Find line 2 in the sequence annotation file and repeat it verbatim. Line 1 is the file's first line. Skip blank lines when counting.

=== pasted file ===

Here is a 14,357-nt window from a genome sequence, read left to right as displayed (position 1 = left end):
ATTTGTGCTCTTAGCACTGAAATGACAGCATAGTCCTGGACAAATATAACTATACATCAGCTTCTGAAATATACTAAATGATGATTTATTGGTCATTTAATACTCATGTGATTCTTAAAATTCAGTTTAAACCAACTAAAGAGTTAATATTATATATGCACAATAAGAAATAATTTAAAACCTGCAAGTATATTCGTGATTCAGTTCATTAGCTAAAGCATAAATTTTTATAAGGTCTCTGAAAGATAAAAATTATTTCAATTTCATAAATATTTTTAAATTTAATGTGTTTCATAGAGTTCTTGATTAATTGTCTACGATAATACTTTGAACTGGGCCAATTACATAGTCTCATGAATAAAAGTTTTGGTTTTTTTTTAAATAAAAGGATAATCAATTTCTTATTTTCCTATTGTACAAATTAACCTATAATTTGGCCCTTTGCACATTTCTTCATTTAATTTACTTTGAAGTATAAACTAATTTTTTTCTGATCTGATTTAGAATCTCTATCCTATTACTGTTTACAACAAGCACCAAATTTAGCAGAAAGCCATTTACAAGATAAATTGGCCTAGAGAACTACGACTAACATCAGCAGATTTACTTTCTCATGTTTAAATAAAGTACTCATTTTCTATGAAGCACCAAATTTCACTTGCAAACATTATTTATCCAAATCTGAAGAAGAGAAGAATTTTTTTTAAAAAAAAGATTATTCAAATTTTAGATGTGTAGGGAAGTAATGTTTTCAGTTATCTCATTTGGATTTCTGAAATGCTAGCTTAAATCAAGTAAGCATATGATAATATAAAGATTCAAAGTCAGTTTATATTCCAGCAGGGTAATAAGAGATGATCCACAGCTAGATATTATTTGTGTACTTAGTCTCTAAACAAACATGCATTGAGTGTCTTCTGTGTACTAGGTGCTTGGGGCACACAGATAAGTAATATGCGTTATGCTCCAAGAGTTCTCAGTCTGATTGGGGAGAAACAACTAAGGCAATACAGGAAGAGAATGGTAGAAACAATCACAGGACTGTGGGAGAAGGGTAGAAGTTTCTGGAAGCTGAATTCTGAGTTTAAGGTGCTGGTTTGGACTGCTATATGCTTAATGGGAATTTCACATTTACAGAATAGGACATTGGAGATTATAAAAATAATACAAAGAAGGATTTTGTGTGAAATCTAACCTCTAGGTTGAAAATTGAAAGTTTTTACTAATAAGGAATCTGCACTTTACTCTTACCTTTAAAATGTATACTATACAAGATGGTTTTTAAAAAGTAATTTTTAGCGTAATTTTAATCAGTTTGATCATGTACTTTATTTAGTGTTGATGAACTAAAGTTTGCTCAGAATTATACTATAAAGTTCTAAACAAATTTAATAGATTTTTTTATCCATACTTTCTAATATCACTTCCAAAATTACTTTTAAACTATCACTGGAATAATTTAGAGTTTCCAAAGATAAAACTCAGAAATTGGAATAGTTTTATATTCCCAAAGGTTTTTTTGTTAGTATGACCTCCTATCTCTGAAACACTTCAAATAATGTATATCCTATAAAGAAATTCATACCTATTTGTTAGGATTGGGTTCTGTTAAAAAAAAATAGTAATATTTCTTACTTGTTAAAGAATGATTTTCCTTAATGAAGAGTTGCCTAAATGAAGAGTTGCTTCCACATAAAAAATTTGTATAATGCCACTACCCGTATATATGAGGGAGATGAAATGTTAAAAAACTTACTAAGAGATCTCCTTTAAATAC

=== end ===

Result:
ATTTGTGCTCTTAGCACTGAAATGACAGCATAGTCCTGGACAAATATAACTATACATCAGCTTCTGAAATATACTAAATGATGATTTATTGGTCATTTAATACTCATGTGATTCTTAAAATTCAGTTTAAACCAACTAAAGAGTTAATATTATATATGCACAATAAGAAATAATTTAAAACCTGCAAGTATATTCGTGATTCAGTTCATTAGCTAAAGCATAAATTTTTATAAGGTCTCTGAAAGATAAAAATTATTTCAATTTCATAAATATTTTTAAATTTAATGTGTTTCATAGAGTTCTTGATTAATTGTCTACGATAATACTTTGAACTGGGCCAATTACATAGTCTCATGAATAAAAGTTTTGGTTTTTTTTTAAATAAAAGGATAATCAATTTCTTATTTTCCTATTGTACAAATTAACCTATAATTTGGCCCTTTGCACATTTCTTCATTTAATTTACTTTGAAGTATAAACTAATTTTTTTCTGATCTGATTTAGAATCTCTATCCTATTACTGTTTACAACAAGCACCAAATTTAGCAGAAAGCCATTTACAAGATAAATTGGCCTAGAGAACTACGACTAACATCAGCAGATTTACTTTCTCATGTTTAAATAAAGTACTCATTTTCTATGAAGCACCAAATTTCACTTGCAAACATTATTTATCCAAATCTGAAGAAGAGAAGAATTTTTTTTAAAAAAAAGATTATTCAAATTTTAGATGTGTAGGGAAGTAATGTTTTCAGTTATCTCATTTGGATTTCTGAAATGCTAGCTTAAATCAAGTAAGCATATGATAATATAAAGATTCAAAGTCAGTTTATATTCCAGCAGGGTAATAAGAGATGATCCACAGCTAGATATTATTTGTGTACTTAGTCTCTAAACAAACATGCATTGAGTGTCTTCTGTGTACTAGGTGCTTGGGGCACACAGATAAGTAATATGCGTTATGCTCCAAGAGTTCTCAGTCTGATTGGGGAGAAACAACTAAGGCAATACAGGAAGAGAATGGTAGAAACAATCACAGGACTGTGGGAGAAGGGTAGAAGTTTCTGGAAGCTGAATTCTGAGTTTAAGGTGCTGGTTTGGACTGCTATATGCTTAATGGGAATTTCACATTTACAGAATAGGACATTGGAGATTATAAAAATAATACAAAGAAGGATTTTGTGTGAAATCTAACCTCTAGGTTGAAAATTGAAAGTTTTTACTAATAAGGAATCTGCACTTTACTCTTACCTTTAAAATGTATACTATACAAGATGGTTTTTAAAAAGTAATTTTTAGCGTAATTTTAATCAGTTTGATCATGTACTTTATTTAGTGTTGATGAACTAAAGTTTGCTCAGAATTATACTATAAAGTTCTAAACAAATTTAATAGATTTTTTTATCCATACTTTCTAATATCACTTCCAAAATTACTTTTAAACTATCACTGGAATAATTTAGAGTTTCCAAAGATAAAACTCAGAAATTGGAATAGTTTTATATTCCCAAAGGTTTTTTTGTTAGTATGACCTCCTATCTCTGAAACACTTCAAATAATGTATATCCTATAAAGAAATTCATACCTATTTGTTAGGATTGGGTTCTGTTAAAAAAAAATAGTAATATTTCTTACTTGTTAAAGAATGATTTTCCTTAATGAAGAGTTGCCTAAATGAAGAGTTGCTTCCACATAAAAAATTTGTATAATGCCACTACCCGTATATATGAGGGAGATGAAATGTTAAAAAACTTACTAAGAGATCTCCTTTAAATAC